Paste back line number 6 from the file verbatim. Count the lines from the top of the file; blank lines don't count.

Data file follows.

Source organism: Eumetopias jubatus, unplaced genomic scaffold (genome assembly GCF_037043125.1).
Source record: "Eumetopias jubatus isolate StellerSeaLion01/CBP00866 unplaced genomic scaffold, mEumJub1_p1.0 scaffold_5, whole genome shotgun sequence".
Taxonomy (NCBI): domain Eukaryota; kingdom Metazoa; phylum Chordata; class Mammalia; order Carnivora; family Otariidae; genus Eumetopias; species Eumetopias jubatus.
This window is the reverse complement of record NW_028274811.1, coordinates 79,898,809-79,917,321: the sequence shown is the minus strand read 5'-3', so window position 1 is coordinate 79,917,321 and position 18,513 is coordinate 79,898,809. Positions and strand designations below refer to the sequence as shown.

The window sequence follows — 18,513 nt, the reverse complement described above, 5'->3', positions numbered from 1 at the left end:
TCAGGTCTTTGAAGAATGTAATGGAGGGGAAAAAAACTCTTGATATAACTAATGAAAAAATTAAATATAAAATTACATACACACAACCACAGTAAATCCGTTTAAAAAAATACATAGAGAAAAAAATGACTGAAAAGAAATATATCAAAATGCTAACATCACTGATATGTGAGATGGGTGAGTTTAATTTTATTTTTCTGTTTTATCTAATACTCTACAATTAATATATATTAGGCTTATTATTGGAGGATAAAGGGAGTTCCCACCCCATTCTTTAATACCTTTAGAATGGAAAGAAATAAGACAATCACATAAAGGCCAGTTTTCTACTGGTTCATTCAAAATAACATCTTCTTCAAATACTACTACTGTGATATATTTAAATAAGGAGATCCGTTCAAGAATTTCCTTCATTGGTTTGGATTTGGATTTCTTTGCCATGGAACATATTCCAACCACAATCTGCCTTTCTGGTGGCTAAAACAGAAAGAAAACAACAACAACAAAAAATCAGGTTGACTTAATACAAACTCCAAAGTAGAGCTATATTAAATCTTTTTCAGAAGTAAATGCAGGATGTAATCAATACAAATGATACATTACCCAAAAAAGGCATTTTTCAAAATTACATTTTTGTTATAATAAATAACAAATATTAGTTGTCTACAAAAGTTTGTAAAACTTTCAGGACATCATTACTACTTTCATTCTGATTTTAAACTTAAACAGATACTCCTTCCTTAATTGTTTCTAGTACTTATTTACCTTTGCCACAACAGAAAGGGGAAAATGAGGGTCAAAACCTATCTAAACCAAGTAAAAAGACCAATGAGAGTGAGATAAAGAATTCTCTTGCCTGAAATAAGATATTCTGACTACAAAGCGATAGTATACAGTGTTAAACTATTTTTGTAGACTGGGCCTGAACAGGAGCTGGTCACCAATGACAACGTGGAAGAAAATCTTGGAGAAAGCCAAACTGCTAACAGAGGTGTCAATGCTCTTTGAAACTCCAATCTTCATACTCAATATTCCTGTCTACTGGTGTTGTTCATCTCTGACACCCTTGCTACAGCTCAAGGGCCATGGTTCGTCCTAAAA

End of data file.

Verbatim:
TCAGGTCTTTGAAGAATGTAATGGAGGGGAAAAAAACTCTTGATATAACTAATGAAAAAATTAAATATAAAATTACATACACACAACCACAGTAAATCCGTTTAAAAAAATACATAGAGAAAAAAATGACTGAAAAGAAATATATCAAAATGCTAACATCACTGATATGTGAGATGGGTGAGTTTAATTTTATTTTTCTGTTTTATCTAATACTCTACAATTAATATATATTAGGCTTATTATTGGAGGATAAAGGGAGTTCCCACCCCATTCTTTAATACCTTTAGAATGGAAAGAAATAAGACAATCACATAAAGGCCAGTTTTCTACTGGTTCATTCAAAATAACATCTTCTTCAAATACTACTACTGTGATATATTTAAATAAGGAGATCCGTTCAAGAATTTCCTTCATTGGTTTGGATTTGGATTTCTTTGCCATGGAACATATTCCAACCACAATCTGCCTTTCTGGTGGCTAAAACAGAAAGAAAACAACAACAACAAAAAATCAGGTTGACTTAATACAAACTCCAAAGTAGAGCTATATTAAATCTTTTTCAGAAGTAAATGCAGGATGTAATCAATACAAATGATACATTACCCAAAAAAGGCATTTTTCAAAATTACATTTTTGTTATAATAAATAACAAATATTAGTTGTCTACAAAAGTTTGTAAAACTTTCAGGACATCATTACTACTTTCATTCTGATTTTAAACTTAAACAGATACTCCTTCCTTAATTGTTTCTAGTACTTATTTACCTTTGCCACAACAGAAAGGGGAAAATGAGGGTCAAAACCTATCTAAACCAAGTAAAAAGACCAATGAGAGTGAGATAAAGAATTCTCTTGCCTGAAATAAGATATTCTGACTACAAAGCGATAGTATACAGTGTTAAACTATTTTTGTAGACTGGGCCTGAACAGGAGCTGGTCACCAATGACAACGTGGAAGAAAATCTTGGAGAAAGCCAAACTGCTAACAGAGGTGTCAATGCTCTTTGAAACTCCAATCTTCATACTCAATATTCCTGTCTACTGGTGTTGTTCATCTCTGACACCCTTGCTACAGCTCAAGGGCCATGGTTCGTCCTAAAA